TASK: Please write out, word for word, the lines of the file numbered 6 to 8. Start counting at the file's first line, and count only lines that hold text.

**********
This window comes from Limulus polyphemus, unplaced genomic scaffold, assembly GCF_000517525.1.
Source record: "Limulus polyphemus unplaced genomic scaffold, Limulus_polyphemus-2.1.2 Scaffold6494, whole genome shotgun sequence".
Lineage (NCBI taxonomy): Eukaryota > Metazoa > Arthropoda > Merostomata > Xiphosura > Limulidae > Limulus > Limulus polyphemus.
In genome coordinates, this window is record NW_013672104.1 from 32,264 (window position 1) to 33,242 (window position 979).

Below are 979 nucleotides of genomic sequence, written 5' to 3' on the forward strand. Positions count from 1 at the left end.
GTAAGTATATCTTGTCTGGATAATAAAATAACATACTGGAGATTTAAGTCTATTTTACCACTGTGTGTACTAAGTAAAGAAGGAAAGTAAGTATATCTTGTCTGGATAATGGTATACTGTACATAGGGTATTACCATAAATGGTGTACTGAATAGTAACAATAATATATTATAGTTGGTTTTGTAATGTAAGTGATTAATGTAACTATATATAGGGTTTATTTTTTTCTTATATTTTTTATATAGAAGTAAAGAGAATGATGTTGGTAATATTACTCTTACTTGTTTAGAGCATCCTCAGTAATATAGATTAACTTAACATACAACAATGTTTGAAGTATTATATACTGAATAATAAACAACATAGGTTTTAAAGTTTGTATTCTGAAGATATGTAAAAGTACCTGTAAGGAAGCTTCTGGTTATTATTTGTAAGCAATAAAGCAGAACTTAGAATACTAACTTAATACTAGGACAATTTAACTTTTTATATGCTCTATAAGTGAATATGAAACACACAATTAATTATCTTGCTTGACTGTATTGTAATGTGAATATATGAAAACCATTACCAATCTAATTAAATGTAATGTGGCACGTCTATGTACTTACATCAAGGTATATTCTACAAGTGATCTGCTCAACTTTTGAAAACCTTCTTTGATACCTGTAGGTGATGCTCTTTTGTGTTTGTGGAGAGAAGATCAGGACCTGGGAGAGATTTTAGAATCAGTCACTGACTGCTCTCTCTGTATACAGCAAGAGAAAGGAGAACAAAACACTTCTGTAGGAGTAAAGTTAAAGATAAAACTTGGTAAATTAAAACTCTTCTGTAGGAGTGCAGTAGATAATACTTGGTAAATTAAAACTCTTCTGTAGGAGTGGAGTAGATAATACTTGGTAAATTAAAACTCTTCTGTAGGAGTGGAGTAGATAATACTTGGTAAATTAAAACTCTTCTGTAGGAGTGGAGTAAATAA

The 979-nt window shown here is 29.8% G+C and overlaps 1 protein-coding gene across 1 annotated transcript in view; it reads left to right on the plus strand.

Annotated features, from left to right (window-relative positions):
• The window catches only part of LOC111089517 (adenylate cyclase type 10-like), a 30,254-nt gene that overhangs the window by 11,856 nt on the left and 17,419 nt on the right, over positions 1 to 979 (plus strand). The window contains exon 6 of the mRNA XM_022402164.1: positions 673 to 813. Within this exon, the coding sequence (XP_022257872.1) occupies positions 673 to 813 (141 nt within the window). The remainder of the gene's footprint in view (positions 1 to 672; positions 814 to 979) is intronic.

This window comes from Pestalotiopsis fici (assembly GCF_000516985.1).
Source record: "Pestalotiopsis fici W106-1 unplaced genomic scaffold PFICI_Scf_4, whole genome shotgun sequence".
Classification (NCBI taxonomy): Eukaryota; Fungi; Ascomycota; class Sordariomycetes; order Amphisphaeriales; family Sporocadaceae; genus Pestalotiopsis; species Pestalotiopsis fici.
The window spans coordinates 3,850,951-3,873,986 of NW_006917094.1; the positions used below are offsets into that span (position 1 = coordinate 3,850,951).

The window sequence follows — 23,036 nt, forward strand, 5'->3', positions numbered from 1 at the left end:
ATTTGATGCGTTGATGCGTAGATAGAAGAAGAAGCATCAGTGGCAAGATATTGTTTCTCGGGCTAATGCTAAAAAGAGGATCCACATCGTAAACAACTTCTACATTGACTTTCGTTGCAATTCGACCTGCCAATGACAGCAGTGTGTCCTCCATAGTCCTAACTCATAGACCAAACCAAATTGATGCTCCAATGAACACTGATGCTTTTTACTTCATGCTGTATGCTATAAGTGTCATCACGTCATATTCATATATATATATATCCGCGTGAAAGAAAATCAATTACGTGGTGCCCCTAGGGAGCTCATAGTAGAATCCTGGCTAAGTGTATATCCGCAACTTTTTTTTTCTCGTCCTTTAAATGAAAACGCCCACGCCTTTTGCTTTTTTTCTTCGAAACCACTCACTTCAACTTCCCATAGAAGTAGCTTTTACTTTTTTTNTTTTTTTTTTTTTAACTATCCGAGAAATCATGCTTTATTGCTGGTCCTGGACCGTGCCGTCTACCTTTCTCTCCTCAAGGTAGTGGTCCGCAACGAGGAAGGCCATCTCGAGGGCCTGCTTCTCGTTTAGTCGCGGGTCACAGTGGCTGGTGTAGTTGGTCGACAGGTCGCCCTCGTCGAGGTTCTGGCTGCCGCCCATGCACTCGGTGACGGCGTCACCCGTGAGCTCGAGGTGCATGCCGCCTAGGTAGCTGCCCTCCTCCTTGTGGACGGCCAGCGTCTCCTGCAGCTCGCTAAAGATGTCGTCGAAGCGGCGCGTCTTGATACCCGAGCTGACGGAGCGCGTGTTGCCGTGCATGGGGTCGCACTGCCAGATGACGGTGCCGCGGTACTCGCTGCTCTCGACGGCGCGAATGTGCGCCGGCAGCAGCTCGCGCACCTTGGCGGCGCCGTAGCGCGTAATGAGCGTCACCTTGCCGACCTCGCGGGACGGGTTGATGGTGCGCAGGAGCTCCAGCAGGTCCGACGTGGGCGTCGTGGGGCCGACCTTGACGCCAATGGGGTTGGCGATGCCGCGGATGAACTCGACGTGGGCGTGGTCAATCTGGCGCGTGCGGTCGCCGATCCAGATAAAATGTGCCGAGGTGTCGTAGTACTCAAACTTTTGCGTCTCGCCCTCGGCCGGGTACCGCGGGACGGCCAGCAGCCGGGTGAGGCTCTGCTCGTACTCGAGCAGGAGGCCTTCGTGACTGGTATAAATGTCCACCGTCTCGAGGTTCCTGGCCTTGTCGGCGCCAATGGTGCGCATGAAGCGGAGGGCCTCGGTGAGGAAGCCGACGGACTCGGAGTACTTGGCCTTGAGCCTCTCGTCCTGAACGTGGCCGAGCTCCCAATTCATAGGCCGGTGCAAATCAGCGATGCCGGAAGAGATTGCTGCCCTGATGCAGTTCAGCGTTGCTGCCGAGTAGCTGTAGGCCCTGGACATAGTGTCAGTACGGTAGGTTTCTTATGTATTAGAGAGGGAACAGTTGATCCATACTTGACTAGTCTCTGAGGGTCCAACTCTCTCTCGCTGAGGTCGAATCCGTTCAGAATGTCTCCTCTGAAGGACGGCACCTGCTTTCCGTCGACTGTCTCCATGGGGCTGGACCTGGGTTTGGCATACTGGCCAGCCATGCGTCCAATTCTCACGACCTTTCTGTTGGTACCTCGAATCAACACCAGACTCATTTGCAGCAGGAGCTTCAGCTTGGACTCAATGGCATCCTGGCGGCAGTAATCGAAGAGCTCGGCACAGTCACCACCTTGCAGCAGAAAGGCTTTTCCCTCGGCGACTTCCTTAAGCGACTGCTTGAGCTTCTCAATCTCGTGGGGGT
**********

GTAAGTATATCTTGTCTGGATAATAAAATAACATACTGGAGATTTAAGTCTATTTTACCACTGTGTGTACTAAGTAAAGAAGGAAAGTAAGTATATCTTGTCTGGATAATGGTATACTGTACATAGGGTATTACCATAAATGGTGTACTGAATAGTAACAATAATATATTATAGTTGGTTTTGTAATGTAAGTGATTAATGTAACTATATATAGGGTTTATTTTTTTCTTATATTTTTTATATAGAAGTAAAGAGAATGATGTTGGTAATATTACTCTTACTTGTTTAGAGCATCCTCAGTAATATAGATTAACTTAACATACAACAATGTTTGAAGTATTATATACTGAATAATAAACAACATAGGTTTTAAAGTTTGTATTCTGAAGATATGTAAAAGTACCTGTAAGGAAGCTTCTGGTTATTATTTGTAAGCAATAAAGCAGAACTTAGAATACTAACTTAATACTAGGACAATTTAACTTTTTATATGCTCTATAAGTGAATATGAAACACACAATTAATTATCTTGCTTGACTGTATTGTAATGTGAATATATGAAAACCATTACCAATCTAATTAAATGTAATGTGGCACGTCTATGTACTTACATCAAGGTATATTCTACAAGTGATCTGCTCAACTTTTGAAAACCTTCTTTGATACCTGTAGGTGATGCTCTTTTGTGTTTGTGGAGAGAAGATCAGGACCTGGGAGAGATTTTAGAATCAGTCACTGACTGCTCTCTCTGTATACAGCAAGAGAAAGGAGAACAAAACACTTCTGTAGGAGTAAAGTTAAAGATAAAACTTGGTAAATTAAAACTCTTCTGTAGGAGTGCAGTAGATAATACTTGGTAAATTAAAACTCTTCTGTAGGAGTGGAGTAGATAATACTTGGTAAATTAAAACTCTTCTGTAGGAGTGGAGTAGATAATACTTGGTAAATTAAAACTCTTCTGTAGGAGTGGAGTAAATAA

The 979-nt window shown here is 29.8% G+C and overlaps 1 protein-coding gene across 1 annotated transcript in view; it reads left to right on the plus strand.

Annotated features, from left to right (window-relative positions):